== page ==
Goals bum me out. There are lots of things I’d like to do, and I do it, but not when I tell me I have to do it.
I have looked for ways to understand free-thinking characters beyond lying awake until 2 a.m. I’ve written out backstories that will never make it near the story, had conversations with them, tried to step back into their headspace and usually failed -- until Myers-Briggs.
Maybe that was all he wanted, at first—a laugh. One night of blood-soaked earth for one really great chuckle. One thing was, without a doubt, not a “maybe”: after that first day, that first great laugh, someone was going to have to stop him. It was just too good a joke to stop telling.
The clown approaches with a balloon. Maybe we take it and share a smile, maybe the clown uses the string to strangle us, maybe we lose our senses and stab the clown.
Have you ever looked down a sewer grate and shuddered at the thought of finding yourself beneath those iron bars?
The Romans abandoned their hold on the British empire in the 5th century A.D. Why, then, did maintenance man Harry Martindale see a contingent of them march past in February of 1953?
I’ve heard the concept of this before and apply it when I write but reading it again gave me an unexpected breakthrough for one of my characters!
I’m grateful for a Creative Writing teacher in college who was wonderfully dialed in to elements like these. By actually putting down what makes great writing (and reading) into words it helped me realize that I could write fiction. It’s simple. Not easy, at all, but simple. Like there’s a pile of nuts and bolts in your brain and all you have to do is sort them and assemble something fantastic. It takes a long time but when it comes down to it, it’s just nuts and bolts.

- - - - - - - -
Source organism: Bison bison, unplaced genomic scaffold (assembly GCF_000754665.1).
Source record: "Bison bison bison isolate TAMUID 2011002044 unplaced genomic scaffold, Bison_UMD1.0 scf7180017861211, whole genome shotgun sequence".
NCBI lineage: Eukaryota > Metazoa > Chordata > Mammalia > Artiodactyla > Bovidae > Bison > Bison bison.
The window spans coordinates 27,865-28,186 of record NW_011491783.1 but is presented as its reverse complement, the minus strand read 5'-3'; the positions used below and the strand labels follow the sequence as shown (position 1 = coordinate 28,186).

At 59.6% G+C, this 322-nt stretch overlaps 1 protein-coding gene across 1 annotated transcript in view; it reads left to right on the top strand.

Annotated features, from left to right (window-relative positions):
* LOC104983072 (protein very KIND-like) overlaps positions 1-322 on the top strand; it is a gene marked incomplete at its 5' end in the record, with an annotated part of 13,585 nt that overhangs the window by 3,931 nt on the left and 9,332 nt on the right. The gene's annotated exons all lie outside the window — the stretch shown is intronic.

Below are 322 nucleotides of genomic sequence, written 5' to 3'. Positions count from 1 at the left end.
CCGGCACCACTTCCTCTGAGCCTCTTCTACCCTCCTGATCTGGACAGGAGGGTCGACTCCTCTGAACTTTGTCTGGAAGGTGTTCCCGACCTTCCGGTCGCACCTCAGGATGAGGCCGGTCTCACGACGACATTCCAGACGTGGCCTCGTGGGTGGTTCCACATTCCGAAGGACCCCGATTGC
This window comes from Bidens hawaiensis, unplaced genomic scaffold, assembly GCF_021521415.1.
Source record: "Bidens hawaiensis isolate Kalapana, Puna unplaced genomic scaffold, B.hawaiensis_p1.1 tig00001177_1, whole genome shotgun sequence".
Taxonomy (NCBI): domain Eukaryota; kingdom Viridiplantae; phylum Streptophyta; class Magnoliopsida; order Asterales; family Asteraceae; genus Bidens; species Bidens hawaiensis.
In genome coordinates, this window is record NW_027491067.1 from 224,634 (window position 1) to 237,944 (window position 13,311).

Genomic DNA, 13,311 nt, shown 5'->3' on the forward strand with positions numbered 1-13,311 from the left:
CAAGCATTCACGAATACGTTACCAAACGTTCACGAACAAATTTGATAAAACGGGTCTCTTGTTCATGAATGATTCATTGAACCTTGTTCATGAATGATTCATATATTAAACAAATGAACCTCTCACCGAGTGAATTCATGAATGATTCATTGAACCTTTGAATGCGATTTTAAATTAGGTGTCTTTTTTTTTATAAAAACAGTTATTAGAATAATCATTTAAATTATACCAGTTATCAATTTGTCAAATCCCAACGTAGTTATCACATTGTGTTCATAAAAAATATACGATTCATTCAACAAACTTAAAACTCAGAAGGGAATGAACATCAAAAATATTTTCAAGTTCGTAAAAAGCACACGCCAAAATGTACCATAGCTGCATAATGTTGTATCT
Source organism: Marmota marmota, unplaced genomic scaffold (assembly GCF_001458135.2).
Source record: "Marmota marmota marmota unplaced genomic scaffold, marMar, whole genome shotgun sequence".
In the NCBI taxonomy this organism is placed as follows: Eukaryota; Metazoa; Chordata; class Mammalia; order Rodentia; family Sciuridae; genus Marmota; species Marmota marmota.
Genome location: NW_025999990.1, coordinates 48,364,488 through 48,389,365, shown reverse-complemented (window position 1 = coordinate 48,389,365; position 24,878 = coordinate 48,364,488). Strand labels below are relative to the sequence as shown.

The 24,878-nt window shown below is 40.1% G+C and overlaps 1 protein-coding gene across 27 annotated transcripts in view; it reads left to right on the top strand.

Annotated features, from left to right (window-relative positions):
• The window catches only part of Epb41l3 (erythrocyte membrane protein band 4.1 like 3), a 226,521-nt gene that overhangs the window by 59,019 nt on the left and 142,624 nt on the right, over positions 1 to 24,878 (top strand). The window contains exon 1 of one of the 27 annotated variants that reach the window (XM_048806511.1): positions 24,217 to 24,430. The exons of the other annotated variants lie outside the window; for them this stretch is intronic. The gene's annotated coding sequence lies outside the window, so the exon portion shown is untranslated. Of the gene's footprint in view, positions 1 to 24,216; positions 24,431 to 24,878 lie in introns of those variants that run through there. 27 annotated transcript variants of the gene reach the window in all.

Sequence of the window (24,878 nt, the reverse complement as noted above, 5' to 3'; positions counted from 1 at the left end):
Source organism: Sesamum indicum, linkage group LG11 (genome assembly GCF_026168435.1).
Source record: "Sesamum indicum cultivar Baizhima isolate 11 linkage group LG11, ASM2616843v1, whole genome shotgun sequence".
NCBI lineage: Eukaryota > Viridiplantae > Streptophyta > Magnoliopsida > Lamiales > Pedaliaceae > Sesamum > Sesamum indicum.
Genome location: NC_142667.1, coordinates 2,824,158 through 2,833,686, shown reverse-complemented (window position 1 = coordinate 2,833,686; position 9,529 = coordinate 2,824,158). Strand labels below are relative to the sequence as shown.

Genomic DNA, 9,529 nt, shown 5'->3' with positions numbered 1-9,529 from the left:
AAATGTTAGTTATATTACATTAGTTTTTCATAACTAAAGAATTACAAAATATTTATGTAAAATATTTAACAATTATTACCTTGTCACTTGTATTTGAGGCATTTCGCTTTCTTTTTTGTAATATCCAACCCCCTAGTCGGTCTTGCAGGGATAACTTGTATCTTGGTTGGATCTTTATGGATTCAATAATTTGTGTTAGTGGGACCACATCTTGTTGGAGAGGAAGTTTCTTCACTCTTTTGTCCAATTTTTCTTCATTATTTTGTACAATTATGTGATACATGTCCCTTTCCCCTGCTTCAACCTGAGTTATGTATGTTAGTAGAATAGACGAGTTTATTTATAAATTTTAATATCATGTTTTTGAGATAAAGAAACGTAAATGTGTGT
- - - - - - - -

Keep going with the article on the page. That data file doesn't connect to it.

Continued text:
by Michael Mohr
David Corbett—New York Times Notable author of many novels including Blood of Paradise (2007), Do They Know I’m running (2010), and The Mercy of the Night (2015)—published a sparkling, extremely-helpful nonfiction writers’ guide in 2013 entitled, “The Art of Character.”
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"Betty" is a 1900's woman who likes to wake you up at 2:36 a.m. by shouting your name. And heaven help you if you paint the walls the wrong color.
I wouldn’t get your hopes up that human eyes will be around to see what an Earth 50,000 years older will look like.
A stalker watches a family for months. The stalker gains the confidence to move into the family’s home. For reasons undetermined, perhaps the exposition of their “haunting”, the stalker becomes a murderer. After the murders, the evil or insane murder lives in the home for a few days as though it is their own. Wears the clothes of the victims, eats their food, sleeps in their bed.